Date on Senior Honors Thesis


Document Type

Senior Honors Thesis

Degree Name




Degree Program

History, MA, Humanities, MA

Committee Chair

Kleinkopf, Kathryn

Committee Member

Beattie, Blake

Committee Member

Turner, Joseph

Author's Keywords

apocalyptic literature; early Christianity; Hell; gender; wealth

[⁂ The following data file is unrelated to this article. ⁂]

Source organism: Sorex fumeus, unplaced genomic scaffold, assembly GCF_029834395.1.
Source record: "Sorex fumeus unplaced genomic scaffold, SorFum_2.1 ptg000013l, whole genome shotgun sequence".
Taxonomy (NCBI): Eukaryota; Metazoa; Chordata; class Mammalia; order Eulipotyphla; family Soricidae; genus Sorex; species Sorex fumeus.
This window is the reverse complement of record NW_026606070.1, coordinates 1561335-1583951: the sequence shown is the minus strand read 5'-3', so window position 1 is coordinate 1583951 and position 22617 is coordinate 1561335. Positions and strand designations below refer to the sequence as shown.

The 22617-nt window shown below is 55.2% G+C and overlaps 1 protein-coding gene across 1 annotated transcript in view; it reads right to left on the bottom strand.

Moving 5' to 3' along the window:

Literature depicting Hell in late antique Christianity reveals more than the theological concern for one’s eternal soul, revealing the underlying values and morals of the growing society. Borrowing from Roman, Greek, and Jewish culture, Christians were seeking to set themselves apart while also grappling with their past around them. Through visions of Hell, apocalyptic literature in late antique Christian society exhibits the control exercised over parishioners, specifically control over their bodies and their wealth. The moral laws from Greek, Roman, and Jewish influences is evident through early Christian literature, which dictate the ways in which people are regulated by Christianity in Late Antiquity. Traditions surrounding the afterlife and Hell not only reflect society’s oversight over bodies and wealth but were also used as a method of control.